City Council gives first nod to downtown project


Ed Kemmick/Last Best News

Allison Corbyn, with Big Sky Economic Development, makes a presentation to the Billings City Council on the economic impact of One Big Sky Center.

The public and private partners working on a huge development in downtown Billings got their first nod of approval Monday night from the City Council.

By general assent—since no actual votes are taken at council work sessions like the one held Monday—developers of the One Big Sky Center got the green light to present the council with a predevelopment agreement at the council’s Sept. 12 meeting.

Details of the proposed development, which were unveiled Monday after several years of work and many months of rumor and speculation, are in an earlier story on Last Best News.

Greg Krueger, development director for the Downtown Billings Alliance, said the predevelopment agreement will not have hard numbers on how much public financing the project will need, but will give the council some estimates and several alternative approaches to completing the project.

If that agreement is approved, he said, a final development agreement with all the details will be completed by December at the earliest and next June at the latest.

George “Skip” Ahern, one of three developers in MontDevCo LLC, which is the private company pitching the project, told the council that if all goes well ground could be broken next summer and the project would take 24 to 28 months to complete, putting completion sometime in the summer or fall of 2019.

He said the partners have already purchased or have under contract all the land that makes up the 70,000-square-foot footprint of the project, which has a price tag of at least $120 million and includes hotel rooms and apartments, a parking garage, a conference center, a pedestrian mall and a 25-story building that would be the tallest in the state.

Krueger told the council that while public money is essential for the project to work, the money from the city would not come from the general fund but from the downtown tax increment finance district. In other words, he said, existing downtown property owners would be putting up the money through their tax payments to the city.

Ahern told that the council that the benefits to the city of the project would be:

♦ The addition of a 45,000-square-foot conference center to the downtown.

♦ 500 jobs, including temporary construction jobs and permanent jobs in the businesses included in the project.

♦ A pedestrian mall or greenway, which would be built on North 29th Street, if the city allows closure of that street between First and Second avenues north.

♦ A large increase in spending by tourists and other visitors to Billings.

♦ Increased business for other downtown businesses, including hotels. He said the hotel planned for the One Big Sky Center could not handle all the conference attendees expected.

♦ The likelihood of other development in the downtown, and increased property values generally.

♦ A larger tax base.

♦ Extra downtown parking. Of the 650 or so spaces in the new garage, Ahern said, 100 to 125 spots would be surplus, for use by the general public.

♦ The addition of 300-plus residents to the downtown.

♦ The whole project is downtown infill, meaning it is served by existing infrastructure, including roads and water and sewer lines.

Ahern also told the council, though, that this will be a complicated, difficult project to put together. For one thing, he said, his and his partners need to know that they can lease out all 100,000 square feet of office space, for which they’ll be charging a premium rate of $30 to $35 a square foot, as opposed to an average rate downtown of $22 a square foot.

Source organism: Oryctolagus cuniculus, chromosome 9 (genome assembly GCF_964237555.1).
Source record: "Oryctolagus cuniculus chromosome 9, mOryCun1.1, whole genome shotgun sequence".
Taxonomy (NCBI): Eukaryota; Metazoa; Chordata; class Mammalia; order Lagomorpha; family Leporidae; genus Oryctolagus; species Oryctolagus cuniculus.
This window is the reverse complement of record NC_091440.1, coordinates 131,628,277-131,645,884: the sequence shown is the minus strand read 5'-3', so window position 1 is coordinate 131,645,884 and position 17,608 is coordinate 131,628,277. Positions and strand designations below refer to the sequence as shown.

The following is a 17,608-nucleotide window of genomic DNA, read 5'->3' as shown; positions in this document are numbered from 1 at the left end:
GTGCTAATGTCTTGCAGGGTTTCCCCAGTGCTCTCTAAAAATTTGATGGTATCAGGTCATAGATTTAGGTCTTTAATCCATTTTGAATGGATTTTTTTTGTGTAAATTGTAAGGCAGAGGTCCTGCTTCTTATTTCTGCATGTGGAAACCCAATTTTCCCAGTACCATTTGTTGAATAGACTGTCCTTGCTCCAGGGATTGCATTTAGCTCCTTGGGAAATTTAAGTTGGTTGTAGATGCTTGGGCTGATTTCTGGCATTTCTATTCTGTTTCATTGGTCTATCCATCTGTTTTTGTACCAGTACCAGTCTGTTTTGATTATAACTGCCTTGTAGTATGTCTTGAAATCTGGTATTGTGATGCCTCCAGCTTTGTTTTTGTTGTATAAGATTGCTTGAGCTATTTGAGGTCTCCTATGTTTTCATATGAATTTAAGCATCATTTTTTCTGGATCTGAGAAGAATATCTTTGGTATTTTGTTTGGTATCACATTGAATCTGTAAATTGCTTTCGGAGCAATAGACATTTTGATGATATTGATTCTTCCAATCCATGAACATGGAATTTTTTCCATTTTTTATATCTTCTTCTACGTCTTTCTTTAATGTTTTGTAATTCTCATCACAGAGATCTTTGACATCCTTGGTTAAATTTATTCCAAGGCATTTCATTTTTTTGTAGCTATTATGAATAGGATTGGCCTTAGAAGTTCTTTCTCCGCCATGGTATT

He said they already have letters of intent from two parties, and if a third letter comes in as expected, they’ll have letters of intent on 90,000 square feet of office space. Even so, he said, converting letters of intent to hard leases will be a challenge.

He said hard construction costs are estimated at $120 million. With soft costs like architectural, engineering, financing and legal fees added in, he said, the total is closer to $150 million.

“And that, gentlemen and ladies, is a big investment,” he said. At the end of the presentation, Ahern added, “This is a huge project for a fairly small city.”

Allison Corbyn, business recruitment and outreach program manager for Big Sky Economic Development, which is helping with the project, said the agency hired a private company to study the economic impacts of the proposed development.

That study determined that One Big Sky Center would have a total economic impact of $286 million during the construction phase and the first year of operation, Corbyn said. Taking out of consideration all the spending that would go to out-of-town suppliers and workers and such, she said, the impact on Yellowstone County would come to just over $150 million in the same period.

Of that, there would be $111.6 million in labor income, $30.6 million in capital spending and $7.9 million in indirect business taxes and fees.

Everybody on the council who expressed an opinion of the project had something favorable to say. Mayor Tom Hanel said the project looked “absolutely phenomenal,” and Ward 5 Councilman Shaun Brown said, “I think this is a great idea.”

The project also got support from Billings Chamber of Commerce President John Brewer, who said it would “grow our community and expand our talent pool.” Others who spoke in support of the project include hoteliers Mike Nelson, the Northern Hotel; Steve Wahrlich, Best Western Clocktower Inn; and Shelli Mann, Boothilll Inn and Suites.

Nelson acknowledged that he was “a little bit nervous about the competition, but I think this is a good thing for Billings.”

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